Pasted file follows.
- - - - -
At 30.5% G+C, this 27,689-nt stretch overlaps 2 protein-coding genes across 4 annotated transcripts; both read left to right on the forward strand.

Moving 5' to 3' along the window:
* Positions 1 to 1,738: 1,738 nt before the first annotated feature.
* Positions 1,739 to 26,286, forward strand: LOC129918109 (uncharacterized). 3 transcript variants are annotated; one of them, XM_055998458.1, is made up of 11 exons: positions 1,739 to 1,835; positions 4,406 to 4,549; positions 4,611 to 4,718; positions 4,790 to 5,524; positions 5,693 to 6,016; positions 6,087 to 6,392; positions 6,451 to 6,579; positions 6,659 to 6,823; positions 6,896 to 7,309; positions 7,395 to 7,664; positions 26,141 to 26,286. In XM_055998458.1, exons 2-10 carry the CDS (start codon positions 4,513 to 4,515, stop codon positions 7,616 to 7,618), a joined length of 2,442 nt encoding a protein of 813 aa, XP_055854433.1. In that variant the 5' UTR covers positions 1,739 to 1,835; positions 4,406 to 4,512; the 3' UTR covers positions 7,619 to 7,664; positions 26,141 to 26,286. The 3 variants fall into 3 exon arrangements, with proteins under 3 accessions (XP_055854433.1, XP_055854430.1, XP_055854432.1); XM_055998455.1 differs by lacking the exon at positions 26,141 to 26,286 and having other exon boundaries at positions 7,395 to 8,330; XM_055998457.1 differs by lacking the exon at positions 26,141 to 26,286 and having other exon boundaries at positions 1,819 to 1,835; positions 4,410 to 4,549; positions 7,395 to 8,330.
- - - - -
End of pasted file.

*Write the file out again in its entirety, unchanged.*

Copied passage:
At 30.5% G+C, this 27,689-nt stretch overlaps 2 protein-coding genes across 4 annotated transcripts; both read left to right on the forward strand.

Moving 5' to 3' along the window:
* Positions 1 to 1,738: 1,738 nt before the first annotated feature.
* Positions 1,739 to 26,286, forward strand: LOC129918109 (uncharacterized). 3 transcript variants are annotated; one of them, XM_055998458.1, is made up of 11 exons: positions 1,739 to 1,835; positions 4,406 to 4,549; positions 4,611 to 4,718; positions 4,790 to 5,524; positions 5,693 to 6,016; positions 6,087 to 6,392; positions 6,451 to 6,579; positions 6,659 to 6,823; positions 6,896 to 7,309; positions 7,395 to 7,664; positions 26,141 to 26,286. In XM_055998458.1, exons 2-10 carry the CDS (start codon positions 4,513 to 4,515, stop codon positions 7,616 to 7,618), a joined length of 2,442 nt encoding a protein of 813 aa, XP_055854433.1. In that variant the 5' UTR covers positions 1,739 to 1,835; positions 4,406 to 4,512; the 3' UTR covers positions 7,619 to 7,664; positions 26,141 to 26,286. The 3 variants fall into 3 exon arrangements, with proteins under 3 accessions (XP_055854433.1, XP_055854430.1, XP_055854432.1); XM_055998455.1 differs by lacking the exon at positions 26,141 to 26,286 and having other exon boundaries at positions 7,395 to 8,330; XM_055998457.1 differs by lacking the exon at positions 26,141 to 26,286 and having other exon boundaries at positions 1,819 to 1,835; positions 4,410 to 4,549; positions 7,395 to 8,330.